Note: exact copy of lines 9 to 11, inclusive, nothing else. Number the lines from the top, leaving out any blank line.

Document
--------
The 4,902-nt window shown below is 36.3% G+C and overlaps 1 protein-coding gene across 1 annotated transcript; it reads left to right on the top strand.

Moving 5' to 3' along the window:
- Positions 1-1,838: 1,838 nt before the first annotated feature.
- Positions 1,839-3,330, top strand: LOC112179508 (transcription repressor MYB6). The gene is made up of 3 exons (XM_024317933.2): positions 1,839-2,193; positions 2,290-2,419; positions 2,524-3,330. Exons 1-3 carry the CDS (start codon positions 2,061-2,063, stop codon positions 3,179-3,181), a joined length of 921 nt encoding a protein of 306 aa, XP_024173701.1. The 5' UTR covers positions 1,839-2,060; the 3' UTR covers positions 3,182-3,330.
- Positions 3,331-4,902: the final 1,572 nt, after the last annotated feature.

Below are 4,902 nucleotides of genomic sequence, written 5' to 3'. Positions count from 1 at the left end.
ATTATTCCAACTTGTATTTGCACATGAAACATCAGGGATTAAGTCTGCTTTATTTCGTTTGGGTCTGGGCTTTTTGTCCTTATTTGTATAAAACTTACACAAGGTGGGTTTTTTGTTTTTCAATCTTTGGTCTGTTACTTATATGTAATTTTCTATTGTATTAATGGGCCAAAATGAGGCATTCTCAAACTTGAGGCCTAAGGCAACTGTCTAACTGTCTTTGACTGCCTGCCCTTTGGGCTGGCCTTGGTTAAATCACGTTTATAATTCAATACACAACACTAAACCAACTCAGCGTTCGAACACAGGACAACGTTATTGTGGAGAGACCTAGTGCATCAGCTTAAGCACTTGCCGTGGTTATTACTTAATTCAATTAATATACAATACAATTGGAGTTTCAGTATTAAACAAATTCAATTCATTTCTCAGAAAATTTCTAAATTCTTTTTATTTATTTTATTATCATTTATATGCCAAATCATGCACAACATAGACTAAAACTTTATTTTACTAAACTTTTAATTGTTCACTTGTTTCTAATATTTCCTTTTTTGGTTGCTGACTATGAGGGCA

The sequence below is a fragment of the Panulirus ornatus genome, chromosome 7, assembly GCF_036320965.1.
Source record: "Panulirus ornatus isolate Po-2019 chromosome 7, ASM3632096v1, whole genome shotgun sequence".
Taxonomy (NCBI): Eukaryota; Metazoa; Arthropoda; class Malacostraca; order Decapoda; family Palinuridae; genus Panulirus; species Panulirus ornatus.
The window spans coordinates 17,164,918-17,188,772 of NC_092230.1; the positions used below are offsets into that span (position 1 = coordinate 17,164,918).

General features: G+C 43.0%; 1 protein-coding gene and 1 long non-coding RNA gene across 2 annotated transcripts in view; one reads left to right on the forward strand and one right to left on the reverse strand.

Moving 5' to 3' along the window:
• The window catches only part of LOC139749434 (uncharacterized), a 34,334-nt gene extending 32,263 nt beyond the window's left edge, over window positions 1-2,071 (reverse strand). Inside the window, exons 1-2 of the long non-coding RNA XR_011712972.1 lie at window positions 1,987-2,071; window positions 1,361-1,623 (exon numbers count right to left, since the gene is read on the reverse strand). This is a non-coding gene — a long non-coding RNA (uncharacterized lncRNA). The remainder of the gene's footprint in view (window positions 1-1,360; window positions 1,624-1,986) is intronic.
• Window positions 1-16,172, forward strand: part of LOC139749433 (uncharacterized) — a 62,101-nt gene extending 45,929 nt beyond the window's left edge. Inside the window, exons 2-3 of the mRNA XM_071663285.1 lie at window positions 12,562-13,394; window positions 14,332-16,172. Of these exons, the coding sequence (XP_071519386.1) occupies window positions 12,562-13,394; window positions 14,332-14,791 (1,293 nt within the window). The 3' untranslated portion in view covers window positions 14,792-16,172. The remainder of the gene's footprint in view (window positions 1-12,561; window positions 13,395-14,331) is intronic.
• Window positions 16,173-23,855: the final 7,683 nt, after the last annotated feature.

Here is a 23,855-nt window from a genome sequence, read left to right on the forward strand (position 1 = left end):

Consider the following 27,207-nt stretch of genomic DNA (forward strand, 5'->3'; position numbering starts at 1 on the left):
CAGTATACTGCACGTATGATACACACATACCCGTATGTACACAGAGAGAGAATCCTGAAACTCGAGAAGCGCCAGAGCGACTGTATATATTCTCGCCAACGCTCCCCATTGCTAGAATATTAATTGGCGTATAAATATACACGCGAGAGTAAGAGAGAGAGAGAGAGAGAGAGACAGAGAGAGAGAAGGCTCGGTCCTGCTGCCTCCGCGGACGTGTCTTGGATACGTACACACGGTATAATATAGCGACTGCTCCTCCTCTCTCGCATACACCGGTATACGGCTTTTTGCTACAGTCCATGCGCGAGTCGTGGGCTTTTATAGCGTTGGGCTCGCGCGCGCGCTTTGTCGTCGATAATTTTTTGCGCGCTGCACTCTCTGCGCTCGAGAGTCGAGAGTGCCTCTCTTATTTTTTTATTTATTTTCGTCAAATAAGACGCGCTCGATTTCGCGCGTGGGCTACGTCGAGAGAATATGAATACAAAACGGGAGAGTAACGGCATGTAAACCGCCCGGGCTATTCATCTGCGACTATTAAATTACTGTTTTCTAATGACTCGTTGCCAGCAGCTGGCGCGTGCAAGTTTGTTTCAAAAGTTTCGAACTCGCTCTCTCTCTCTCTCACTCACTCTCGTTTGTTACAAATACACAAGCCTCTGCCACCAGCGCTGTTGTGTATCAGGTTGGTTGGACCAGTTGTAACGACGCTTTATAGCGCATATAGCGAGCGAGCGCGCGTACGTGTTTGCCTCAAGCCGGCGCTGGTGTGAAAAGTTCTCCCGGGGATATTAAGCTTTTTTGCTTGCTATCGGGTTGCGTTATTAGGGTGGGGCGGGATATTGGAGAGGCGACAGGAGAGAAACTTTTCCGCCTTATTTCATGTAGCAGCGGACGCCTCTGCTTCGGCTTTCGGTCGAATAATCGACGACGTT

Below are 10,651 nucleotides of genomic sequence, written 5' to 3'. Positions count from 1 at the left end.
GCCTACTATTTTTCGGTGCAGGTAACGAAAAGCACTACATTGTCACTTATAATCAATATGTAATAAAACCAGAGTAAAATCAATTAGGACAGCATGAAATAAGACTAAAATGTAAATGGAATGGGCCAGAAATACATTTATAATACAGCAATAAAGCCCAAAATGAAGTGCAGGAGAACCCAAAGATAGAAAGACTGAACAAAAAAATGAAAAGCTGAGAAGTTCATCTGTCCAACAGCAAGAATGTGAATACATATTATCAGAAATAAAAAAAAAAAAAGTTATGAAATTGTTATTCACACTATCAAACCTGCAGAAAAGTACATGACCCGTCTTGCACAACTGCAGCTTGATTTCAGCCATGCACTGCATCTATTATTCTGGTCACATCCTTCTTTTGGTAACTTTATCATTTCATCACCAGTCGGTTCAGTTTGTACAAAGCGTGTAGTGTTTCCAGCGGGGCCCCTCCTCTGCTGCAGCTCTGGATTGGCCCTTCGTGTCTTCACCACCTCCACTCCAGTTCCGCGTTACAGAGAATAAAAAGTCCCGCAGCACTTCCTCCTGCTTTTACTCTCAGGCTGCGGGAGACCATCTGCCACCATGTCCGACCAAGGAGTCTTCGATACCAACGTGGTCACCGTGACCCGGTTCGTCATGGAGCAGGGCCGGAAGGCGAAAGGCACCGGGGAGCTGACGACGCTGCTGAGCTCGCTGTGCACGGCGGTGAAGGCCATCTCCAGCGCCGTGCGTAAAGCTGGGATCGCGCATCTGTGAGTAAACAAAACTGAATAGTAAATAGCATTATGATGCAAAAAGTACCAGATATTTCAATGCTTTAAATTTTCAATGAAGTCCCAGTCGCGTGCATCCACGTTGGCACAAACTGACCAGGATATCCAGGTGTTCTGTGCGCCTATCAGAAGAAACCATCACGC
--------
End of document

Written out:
Source record: "Panulirus ornatus isolate Po-2019 chromosome 7, ASM3632096v1, whole genome shotgun sequence".
Taxonomy (NCBI): Eukaryota; Metazoa; Arthropoda; class Malacostraca; order Decapoda; family Palinuridae; genus Panulirus; species Panulirus ornatus.
The window spans coordinates 17,164,918-17,188,772 of NC_092230.1; the positions used below are offsets into that span (position 1 = coordinate 17,164,918).